High levels of meth found in Whangarei water

High levels of methamphetamine have been found in Whangarei's waste water.

Police say monthly testing for illicit drugs began in August - but until now, the full extent of the town's usage has not been known.

Now, enough data has been collected to show "a high incidence of methamphetamine in the Whangarei wastewater", Superintendent Russell Le Prou says.

Wastewater Testing and the Rataora Trial, two programmes within Te Ara Oranga, are behind the testing at Whangarei's wastewater treatment plant.

"The collaborative model has been developed in response to increased level of harm from methamphetamine use in Northland communities, to whānau and children," Superintendent Le Prou says.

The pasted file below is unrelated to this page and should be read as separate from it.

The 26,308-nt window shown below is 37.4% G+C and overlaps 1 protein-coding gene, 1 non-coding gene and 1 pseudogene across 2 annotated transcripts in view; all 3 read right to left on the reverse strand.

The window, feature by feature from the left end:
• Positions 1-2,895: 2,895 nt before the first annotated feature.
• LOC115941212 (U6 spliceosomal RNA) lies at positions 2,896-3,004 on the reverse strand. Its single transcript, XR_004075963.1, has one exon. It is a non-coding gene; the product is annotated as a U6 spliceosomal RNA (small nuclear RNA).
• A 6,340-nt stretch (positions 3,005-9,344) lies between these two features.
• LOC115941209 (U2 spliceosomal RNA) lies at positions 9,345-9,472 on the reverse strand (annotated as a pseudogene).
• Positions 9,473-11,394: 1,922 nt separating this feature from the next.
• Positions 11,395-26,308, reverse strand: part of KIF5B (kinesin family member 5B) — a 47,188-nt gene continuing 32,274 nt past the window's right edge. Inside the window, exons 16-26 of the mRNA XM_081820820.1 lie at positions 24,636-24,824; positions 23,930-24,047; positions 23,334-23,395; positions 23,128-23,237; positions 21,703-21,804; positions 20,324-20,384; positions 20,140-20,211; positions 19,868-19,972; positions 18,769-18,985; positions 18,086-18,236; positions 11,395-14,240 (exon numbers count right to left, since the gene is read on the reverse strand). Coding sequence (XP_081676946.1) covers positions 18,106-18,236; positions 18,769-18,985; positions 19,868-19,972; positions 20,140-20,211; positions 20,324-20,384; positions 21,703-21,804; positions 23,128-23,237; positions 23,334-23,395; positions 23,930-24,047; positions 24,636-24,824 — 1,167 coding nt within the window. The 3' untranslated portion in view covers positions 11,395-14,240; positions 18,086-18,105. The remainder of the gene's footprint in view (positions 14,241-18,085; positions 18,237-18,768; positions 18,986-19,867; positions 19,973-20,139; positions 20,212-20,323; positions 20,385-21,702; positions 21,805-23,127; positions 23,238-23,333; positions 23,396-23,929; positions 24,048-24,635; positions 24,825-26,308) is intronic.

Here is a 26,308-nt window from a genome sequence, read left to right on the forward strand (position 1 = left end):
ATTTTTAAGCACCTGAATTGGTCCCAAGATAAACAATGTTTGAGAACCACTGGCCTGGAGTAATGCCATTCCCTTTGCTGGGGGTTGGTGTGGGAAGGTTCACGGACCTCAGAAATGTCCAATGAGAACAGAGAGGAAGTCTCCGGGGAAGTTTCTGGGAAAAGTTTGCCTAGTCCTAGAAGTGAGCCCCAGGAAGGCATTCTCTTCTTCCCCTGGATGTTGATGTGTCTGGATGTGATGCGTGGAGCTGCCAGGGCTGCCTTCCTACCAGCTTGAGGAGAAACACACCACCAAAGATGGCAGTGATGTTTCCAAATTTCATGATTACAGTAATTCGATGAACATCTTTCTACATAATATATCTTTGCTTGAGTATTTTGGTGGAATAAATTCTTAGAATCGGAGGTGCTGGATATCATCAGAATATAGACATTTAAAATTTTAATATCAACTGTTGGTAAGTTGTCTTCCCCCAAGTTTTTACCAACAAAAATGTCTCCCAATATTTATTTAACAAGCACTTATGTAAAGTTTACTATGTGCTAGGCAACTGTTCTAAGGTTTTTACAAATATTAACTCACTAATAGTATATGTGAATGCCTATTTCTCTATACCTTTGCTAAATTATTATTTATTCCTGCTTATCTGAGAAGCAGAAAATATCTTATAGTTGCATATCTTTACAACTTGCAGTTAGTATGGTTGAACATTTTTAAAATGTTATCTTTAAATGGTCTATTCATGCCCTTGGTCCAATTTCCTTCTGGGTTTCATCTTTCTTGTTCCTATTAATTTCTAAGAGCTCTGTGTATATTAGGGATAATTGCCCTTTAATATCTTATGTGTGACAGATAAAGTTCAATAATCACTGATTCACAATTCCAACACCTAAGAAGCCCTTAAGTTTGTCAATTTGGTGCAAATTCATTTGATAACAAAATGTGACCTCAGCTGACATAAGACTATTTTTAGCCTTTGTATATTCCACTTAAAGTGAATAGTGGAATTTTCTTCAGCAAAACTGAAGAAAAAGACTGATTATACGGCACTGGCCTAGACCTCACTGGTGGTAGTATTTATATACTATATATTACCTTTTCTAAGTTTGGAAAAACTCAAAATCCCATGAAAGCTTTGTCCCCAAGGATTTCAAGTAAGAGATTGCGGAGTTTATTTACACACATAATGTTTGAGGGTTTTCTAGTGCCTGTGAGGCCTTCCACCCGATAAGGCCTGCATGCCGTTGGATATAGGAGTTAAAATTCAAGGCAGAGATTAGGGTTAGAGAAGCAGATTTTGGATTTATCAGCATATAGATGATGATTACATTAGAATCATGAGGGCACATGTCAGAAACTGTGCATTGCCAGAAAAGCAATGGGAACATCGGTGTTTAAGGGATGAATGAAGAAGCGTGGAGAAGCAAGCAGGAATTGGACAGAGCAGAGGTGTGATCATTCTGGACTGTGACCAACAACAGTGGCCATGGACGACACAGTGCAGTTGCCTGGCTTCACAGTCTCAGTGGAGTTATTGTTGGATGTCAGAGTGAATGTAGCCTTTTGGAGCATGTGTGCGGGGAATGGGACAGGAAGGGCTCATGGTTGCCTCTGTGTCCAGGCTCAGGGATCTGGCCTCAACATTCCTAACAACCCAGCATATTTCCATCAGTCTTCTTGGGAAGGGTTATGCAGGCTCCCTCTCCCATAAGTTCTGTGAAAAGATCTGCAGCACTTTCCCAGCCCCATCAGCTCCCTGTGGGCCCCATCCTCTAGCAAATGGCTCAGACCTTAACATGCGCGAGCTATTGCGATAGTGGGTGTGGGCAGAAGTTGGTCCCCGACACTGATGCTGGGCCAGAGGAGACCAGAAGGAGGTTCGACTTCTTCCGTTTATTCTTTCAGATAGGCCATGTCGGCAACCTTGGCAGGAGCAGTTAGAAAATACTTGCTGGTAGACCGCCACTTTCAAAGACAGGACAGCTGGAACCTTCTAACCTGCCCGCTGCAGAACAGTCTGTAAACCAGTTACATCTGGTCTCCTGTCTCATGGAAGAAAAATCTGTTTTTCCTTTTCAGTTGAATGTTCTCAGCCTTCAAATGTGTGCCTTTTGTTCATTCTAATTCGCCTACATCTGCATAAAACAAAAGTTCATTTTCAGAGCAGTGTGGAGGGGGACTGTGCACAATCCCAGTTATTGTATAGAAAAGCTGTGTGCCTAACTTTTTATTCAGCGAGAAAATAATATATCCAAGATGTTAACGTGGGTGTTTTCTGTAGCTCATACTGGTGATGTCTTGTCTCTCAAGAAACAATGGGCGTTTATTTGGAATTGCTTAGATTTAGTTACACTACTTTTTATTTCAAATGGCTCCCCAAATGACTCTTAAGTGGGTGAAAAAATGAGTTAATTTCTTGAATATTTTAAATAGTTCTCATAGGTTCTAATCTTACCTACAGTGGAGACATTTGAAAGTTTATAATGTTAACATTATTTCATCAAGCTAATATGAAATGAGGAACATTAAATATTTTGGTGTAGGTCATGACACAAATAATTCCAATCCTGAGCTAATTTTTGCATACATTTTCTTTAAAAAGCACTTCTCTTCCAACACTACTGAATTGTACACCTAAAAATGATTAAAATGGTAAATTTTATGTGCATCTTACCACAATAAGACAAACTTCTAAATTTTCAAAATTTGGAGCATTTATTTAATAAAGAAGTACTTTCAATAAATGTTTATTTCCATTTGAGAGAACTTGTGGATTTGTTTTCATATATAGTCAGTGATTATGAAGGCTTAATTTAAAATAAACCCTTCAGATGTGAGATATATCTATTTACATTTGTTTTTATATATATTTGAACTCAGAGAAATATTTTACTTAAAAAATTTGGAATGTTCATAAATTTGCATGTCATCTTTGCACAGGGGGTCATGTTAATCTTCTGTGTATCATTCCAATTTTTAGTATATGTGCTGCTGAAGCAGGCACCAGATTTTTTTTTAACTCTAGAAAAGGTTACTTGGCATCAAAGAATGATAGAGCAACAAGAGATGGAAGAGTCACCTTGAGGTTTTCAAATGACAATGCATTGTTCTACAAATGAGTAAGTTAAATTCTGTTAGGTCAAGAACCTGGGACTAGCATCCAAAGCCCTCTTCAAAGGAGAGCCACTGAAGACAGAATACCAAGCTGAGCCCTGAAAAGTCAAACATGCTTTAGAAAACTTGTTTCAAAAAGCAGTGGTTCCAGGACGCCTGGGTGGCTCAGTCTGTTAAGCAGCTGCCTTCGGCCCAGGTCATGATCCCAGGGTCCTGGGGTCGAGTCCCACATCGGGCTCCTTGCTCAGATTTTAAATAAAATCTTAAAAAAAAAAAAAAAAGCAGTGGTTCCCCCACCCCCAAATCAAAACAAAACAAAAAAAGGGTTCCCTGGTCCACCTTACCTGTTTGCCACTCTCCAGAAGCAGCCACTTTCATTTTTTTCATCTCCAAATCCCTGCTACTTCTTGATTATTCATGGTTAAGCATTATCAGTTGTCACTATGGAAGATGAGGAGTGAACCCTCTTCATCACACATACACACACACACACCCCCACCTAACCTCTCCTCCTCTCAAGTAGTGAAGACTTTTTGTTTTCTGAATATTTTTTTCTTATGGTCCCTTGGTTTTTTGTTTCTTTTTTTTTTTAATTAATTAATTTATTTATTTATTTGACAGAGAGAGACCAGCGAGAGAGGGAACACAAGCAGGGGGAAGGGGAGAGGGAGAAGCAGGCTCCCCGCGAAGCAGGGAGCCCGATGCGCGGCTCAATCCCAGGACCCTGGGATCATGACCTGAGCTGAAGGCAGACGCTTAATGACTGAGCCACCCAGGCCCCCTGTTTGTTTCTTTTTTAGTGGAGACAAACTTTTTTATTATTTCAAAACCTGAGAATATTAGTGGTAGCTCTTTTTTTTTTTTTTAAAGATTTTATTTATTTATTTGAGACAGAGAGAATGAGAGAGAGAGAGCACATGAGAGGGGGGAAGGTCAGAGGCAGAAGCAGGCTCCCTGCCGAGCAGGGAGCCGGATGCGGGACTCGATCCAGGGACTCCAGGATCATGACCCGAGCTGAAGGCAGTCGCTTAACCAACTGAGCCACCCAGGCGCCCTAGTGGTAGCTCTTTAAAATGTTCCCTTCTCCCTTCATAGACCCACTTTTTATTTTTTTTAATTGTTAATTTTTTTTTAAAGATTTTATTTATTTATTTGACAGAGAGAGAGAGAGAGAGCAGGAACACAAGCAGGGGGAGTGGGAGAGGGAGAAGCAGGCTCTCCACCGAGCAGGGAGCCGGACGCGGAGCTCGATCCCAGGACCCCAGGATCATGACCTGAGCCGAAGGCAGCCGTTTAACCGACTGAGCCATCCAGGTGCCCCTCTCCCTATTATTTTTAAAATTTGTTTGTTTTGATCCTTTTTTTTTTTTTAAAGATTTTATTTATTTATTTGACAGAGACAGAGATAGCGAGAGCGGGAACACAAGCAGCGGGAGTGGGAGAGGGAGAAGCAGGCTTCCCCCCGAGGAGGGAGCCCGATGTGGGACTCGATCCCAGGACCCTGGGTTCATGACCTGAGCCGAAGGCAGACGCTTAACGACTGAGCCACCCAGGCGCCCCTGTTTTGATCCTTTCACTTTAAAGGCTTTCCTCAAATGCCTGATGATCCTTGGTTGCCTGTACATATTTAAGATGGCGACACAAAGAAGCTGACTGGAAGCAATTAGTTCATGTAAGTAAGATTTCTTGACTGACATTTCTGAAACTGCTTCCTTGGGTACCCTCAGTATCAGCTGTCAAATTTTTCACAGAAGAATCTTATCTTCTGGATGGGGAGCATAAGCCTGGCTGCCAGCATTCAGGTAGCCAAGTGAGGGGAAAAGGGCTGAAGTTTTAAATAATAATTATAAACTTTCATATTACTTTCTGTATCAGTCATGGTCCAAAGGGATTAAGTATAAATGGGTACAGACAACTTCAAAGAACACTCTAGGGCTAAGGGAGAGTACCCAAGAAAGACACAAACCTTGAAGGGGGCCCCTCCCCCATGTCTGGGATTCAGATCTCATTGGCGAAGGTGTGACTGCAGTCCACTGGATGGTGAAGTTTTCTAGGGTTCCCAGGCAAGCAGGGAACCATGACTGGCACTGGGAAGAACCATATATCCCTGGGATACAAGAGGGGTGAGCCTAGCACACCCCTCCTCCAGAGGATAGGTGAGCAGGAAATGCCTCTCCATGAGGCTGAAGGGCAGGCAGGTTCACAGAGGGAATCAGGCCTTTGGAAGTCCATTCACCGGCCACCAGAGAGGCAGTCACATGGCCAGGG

Wastewater has also been tested in Auckland and Christchurch since December 2016. Methamphetamine, ecstasy (MDMA) and cocaine were detected in all cities.

Police hope that by comparing the wastewater methamphetamine levels against how much they're taking from the community, they can understand whether seizure operations are effective in stopping the drug.

"If the wastewater shows less usage in the community then it may be one indicator that the targeting of that operation was successful," Superintendent Le Prou says.

"If no impact is seen it may indicate that further investigation is needed into methamphetamine supply."

Police say testing water is an accurate, cost-effective, timely and non-intrusive method. The police methamphetamine team is also cold-calling suspected users, and performing operations on suppliers.

Heroin was not detected in any of the wastewater samples.